Ericsson Transfers and Logos

This is not a comprehensive range, but shows some of the varieties collectors may find. They may help to give an approximate date for a phone, but reproductions are readily available and may not be applied to the correct models.








1.: Used on large wall sets such as the Commonwealth Ericsson. Introduced about 1904. Gold on transparent background.

2. United States "Standard of the World" logo, mostly found on coil and gooseneck transmitter mounts. 1907 - 1913. It is also stamped into some metal fittings.

3. U.S. Buffalo logo featuring a sylized "Grabaphone" . Usually silver or gold on black background.

4. Elaborate transfer used on tin box desk sets. Used intermittently from around 1900 to 1920s.

5. This replaced the version shown in 1, probably around 1919.














The "sunburst" transfers mostly date from the 1920s on the tin box phones, but they appeared earlier on some phones.

5. Swedish transfer from the late 1890s and also used on phones produced in some other countries. There are different versions of the company name.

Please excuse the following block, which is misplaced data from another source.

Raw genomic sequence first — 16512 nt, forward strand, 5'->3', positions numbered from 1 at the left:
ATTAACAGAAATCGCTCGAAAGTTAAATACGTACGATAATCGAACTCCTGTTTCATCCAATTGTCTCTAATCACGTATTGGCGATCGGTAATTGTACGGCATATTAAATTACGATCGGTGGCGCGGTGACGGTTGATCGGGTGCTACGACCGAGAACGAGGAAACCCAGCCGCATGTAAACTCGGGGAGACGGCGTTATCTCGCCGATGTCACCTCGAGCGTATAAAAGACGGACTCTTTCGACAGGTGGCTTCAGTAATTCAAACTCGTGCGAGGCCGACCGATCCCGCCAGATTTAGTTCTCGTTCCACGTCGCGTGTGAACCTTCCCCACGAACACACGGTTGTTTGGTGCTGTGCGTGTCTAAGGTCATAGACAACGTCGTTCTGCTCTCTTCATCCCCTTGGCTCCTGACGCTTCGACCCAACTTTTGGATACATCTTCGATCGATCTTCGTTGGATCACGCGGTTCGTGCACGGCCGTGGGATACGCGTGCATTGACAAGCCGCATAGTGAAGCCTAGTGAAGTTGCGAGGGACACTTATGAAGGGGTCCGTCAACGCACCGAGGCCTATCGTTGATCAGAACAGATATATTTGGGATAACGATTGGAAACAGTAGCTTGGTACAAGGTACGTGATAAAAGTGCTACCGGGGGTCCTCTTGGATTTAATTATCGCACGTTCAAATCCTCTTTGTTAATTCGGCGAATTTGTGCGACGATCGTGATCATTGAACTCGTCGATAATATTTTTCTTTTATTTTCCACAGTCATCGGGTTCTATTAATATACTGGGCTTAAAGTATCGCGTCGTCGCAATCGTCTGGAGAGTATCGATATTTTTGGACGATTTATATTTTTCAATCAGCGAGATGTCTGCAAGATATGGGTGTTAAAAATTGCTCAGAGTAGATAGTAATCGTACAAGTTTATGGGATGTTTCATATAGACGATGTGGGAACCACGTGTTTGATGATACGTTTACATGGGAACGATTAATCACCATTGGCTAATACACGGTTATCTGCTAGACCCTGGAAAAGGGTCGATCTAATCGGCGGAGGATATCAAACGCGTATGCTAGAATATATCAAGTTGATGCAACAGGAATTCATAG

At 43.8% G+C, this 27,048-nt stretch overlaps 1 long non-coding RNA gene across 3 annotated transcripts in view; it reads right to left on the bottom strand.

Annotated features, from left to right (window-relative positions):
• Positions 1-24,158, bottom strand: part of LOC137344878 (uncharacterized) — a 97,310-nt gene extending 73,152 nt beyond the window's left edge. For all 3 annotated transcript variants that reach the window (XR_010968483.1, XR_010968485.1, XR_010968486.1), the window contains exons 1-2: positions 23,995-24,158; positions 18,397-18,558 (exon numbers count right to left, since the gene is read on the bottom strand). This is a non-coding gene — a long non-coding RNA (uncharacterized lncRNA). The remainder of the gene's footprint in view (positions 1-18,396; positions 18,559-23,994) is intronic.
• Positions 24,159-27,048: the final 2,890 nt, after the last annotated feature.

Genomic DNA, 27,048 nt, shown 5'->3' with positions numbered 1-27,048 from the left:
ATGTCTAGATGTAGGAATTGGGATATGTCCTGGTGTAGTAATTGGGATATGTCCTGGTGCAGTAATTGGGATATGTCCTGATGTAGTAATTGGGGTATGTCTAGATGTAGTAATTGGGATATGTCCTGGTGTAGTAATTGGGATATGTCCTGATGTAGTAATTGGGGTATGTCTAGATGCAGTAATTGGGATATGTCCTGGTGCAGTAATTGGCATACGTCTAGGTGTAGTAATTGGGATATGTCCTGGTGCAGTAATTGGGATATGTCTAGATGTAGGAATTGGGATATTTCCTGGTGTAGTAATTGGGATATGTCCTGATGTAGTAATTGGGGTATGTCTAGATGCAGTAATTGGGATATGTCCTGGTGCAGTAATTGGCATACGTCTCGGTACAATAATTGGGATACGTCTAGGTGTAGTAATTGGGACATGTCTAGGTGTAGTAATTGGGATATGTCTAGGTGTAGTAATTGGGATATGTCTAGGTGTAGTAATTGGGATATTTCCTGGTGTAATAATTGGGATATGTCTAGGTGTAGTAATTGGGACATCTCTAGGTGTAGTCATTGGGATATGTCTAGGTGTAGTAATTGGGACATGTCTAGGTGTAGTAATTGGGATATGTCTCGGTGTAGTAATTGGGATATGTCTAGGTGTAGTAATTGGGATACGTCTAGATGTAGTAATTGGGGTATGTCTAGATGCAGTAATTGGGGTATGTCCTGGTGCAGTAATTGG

6. Vienna, 1920s.

7 and 8. Versions of British Ericsson's logo. From around 1912.

9. Turkey, in very attractive red and gold with a star and crescent pattern around the central telephone. This appears to have only been used on the Model CG400 steel desk phones and their varieties. It is rare in good condition.










The dates of use of the round transfers seem to vary widely. It has been suggested that they were used on exported Swedish phones for English-speaking countries, and the English texr would seem to support this to some extent, but the centre version (11) is from Austria and was used on locally-made Deckert & Homolka phones..

10. shows an outline drawing of the transfer, which is also shown in color in 12. This appears to go back to 1894, and lasted until about 1902. It also appears on some British phones until the Ericsson England transfers were introduced .

11. Is from Deckert and Homolka in Vienna. Ericssons bought into this company to gain a local presence, but, like Britain, the local company retained much of its independence from the parent company. About 1910.










14. Beeston, from 1926.

15. Beeston, 1950s

16: Swedish logo used on most products from around 1950 (?).


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